According to the AARP Public Policy Institute, the sixth most prevalent chronic condition in the United States 50+ population is arthritis. 17.4% of adults over age 50 have either rheumatoid arthritis or osteoarthritis, meaning the prevalence could be even higher when taking into account the over 100 other types of arthritis.
The month of May is celebrated as Arthritis Action Month nationally. This month-long observance is an opportunity to take action to change the course of arthritis, whether it directly or indirectly impacts you and those you love. There are many ways that you can take action, including:
One of the most effective ways to manage a chronic health condition like arthritis, asthma, diabetes, heart disease, or high blood pressure, is to become an effective self-manager. The folks at Arthritis Today magazine have put together a listing from A-Z of 26 things you can do to get started on self-managing your arthritis.
The Centers for Disease Control and Prevention (CDC) and the Arthritis Foundation asked the Institute of Medicine (IOM) to assist in identifying "ways to reduce disability and improve the function and quality of life for people living with chronic illness". In a report released at the end of January 2012, the IOM did just that. Several recommendations include:
Health professionals generally agree that patients with arthritis tend to feel more aches and pains during winter, or colder seasons. However, there is little or no scientific proof that colder weather itself is what impacts our joints. Many believe it is instead the reaction of our bodies to the colder weather and what we do or do not do which has the greater impact on our joints. In the article "Dealing with arthritis in cold weather", the Vice President of Mission Delivery for the New Jersey Chapter of the Arthritis Foundation, Peggy Lotkowictz, identifies shivering, tightening up of muscles, and reduction of physical activity as three reasons why people's joints stiffen up in winter times.
Health based researchers are constantly looking for the next big thing; the "wonder drug" that will help relieve pain and improve your health. Well, it looks like many researchers have hit on the same concept, which may turn out to be the biggest "wonder drug" for individuals with chronic conditions. Exercise. Good, old-fashioned movement may be the "drug" needed to jump start pain relief and improvement of health. Even better, "taking" exercise before chronic conditions, such as diabetes, obesity, anxiety, heart disease, and depression, appear can help reduce your health risk. For arthritis specifically, physical activity can help relieve pain in stiff joints.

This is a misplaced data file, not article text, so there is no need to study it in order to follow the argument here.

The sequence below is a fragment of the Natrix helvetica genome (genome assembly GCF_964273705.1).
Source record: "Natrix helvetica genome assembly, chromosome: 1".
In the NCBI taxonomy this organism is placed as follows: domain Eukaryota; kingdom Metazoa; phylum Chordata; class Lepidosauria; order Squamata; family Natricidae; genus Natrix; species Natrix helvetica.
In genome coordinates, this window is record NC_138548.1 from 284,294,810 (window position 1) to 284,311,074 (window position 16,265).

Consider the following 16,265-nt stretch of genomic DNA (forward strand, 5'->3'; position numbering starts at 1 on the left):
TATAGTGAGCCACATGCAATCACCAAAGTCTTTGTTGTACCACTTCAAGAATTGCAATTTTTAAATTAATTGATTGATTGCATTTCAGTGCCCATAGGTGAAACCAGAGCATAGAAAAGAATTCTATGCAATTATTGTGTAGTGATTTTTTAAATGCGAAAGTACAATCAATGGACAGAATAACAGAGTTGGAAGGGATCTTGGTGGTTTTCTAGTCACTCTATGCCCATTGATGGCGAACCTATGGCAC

The Centers for Disease Control and Prevention (CDC) has released a new video describing a proven way of relieving arthritis pain - physical activity. It is recommended that adults should get moderate physical activity 5 days a week for 30 minutes each day. You can even exercise in increments as few as 10 minutes at a time. Physical Activity can help you take control of your arthritis and improve your health! Watch the video below, or at http://cdc.gov/CDCTV/ArthritisPain/
Do you or does someone you know have one of the more than 100 forms of arthritis? Consider self-enrollment into the Arthritis Internet Registry (AIR), a tool developed by the Arthritis Foundation in partnership with the National Data Bank for Rheumatic Diseases and Quest Diagnostics. This databank can assist researchers with understanding arthritic conditions as well as to develop potential treatments for arthritic conditions. It also is hoped to eventually be used as a community development tool to connect individuals who have various forms of arthritis on a personal level.
Here in the United States, rivalries are all around us. From brand rivalries (Coke vs Pepsi) to political rivalries (Democratic vs Republican) to advertised rivalries (Mac vs PC) to college and professional sports rivalries (Cardinals vs Cubs), even to some time ago when your high school student body would rally together to excel in all competitions against an opposing high school, it is fairly easy to think of ways we strive to prove that one entity is better than the other. For as competitive and rivalry driven as we are, it seems we could make nearly anything a friendly competition. Here's an opportunity for us here in Missouri to improve our rankings, all while making our lives healthier in the process!